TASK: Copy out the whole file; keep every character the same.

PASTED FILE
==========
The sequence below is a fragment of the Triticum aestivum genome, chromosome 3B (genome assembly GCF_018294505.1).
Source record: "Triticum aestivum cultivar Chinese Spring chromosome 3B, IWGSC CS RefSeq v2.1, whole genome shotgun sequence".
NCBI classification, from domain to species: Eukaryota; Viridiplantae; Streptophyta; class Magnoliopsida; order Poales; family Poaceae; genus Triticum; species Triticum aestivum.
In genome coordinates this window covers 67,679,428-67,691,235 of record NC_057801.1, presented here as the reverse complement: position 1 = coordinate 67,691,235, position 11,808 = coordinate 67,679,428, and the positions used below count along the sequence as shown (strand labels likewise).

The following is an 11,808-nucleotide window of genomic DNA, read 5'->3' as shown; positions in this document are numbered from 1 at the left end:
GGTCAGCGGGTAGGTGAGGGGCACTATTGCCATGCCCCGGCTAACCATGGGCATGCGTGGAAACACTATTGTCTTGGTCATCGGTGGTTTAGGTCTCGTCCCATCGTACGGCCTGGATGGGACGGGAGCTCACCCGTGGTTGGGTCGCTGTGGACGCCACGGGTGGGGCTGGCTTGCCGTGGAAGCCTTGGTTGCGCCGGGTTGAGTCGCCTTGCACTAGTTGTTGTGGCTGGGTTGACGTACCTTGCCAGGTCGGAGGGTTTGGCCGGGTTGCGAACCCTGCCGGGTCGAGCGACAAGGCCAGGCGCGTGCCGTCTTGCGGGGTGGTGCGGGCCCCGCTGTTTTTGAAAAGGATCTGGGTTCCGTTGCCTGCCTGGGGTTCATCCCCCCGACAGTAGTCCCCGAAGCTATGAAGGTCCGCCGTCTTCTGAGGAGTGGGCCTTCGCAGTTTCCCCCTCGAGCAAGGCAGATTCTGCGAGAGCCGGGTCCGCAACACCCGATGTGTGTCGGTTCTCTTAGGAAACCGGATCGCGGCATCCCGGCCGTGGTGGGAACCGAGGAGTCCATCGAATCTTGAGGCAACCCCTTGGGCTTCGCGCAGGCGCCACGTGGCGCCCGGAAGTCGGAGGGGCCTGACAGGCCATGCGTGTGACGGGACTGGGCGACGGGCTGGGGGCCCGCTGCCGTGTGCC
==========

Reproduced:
The sequence below is a fragment of the Triticum aestivum genome, chromosome 3B (genome assembly GCF_018294505.1).
Source record: "Triticum aestivum cultivar Chinese Spring chromosome 3B, IWGSC CS RefSeq v2.1, whole genome shotgun sequence".
NCBI classification, from domain to species: Eukaryota; Viridiplantae; Streptophyta; class Magnoliopsida; order Poales; family Poaceae; genus Triticum; species Triticum aestivum.
In genome coordinates this window covers 67,679,428-67,691,235 of record NC_057801.1, presented here as the reverse complement: position 1 = coordinate 67,691,235, position 11,808 = coordinate 67,679,428, and the positions used below count along the sequence as shown (strand labels likewise).

The following is an 11,808-nucleotide window of genomic DNA, read 5'->3' as shown; positions in this document are numbered from 1 at the left end:
GGTCAGCGGGTAGGTGAGGGGCACTATTGCCATGCCCCGGCTAACCATGGGCATGCGTGGAAACACTATTGTCTTGGTCATCGGTGGTTTAGGTCTCGTCCCATCGTACGGCCTGGATGGGACGGGAGCTCACCCGTGGTTGGGTCGCTGTGGACGCCACGGGTGGGGCTGGCTTGCCGTGGAAGCCTTGGTTGCGCCGGGTTGAGTCGCCTTGCACTAGTTGTTGTGGCTGGGTTGACGTACCTTGCCAGGTCGGAGGGTTTGGCCGGGTTGCGAACCCTGCCGGGTCGAGCGACAAGGCCAGGCGCGTGCCGTCTTGCGGGGTGGTGCGGGCCCCGCTGTTTTTGAAAAGGATCTGGGTTCCGTTGCCTGCCTGGGGTTCATCCCCCCGACAGTAGTCCCCGAAGCTATGAAGGTCCGCCGTCTTCTGAGGAGTGGGCCTTCGCAGTTTCCCCCTCGAGCAAGGCAGATTCTGCGAGAGCCGGGTCCGCAACACCCGATGTGTGTCGGTTCTCTTAGGAAACCGGATCGCGGCATCCCGGCCGTGGTGGGAACCGAGGAGTCCATCGAATCTTGAGGCAACCCCTTGGGCTTCGCGCAGGCGCCACGTGGCGCCCGGAAGTCGGAGGGGCCTGACAGGCCATGCGTGTGACGGGACTGGGCGACGGGCTGGGGGCCCGCTGCCGTGTGCC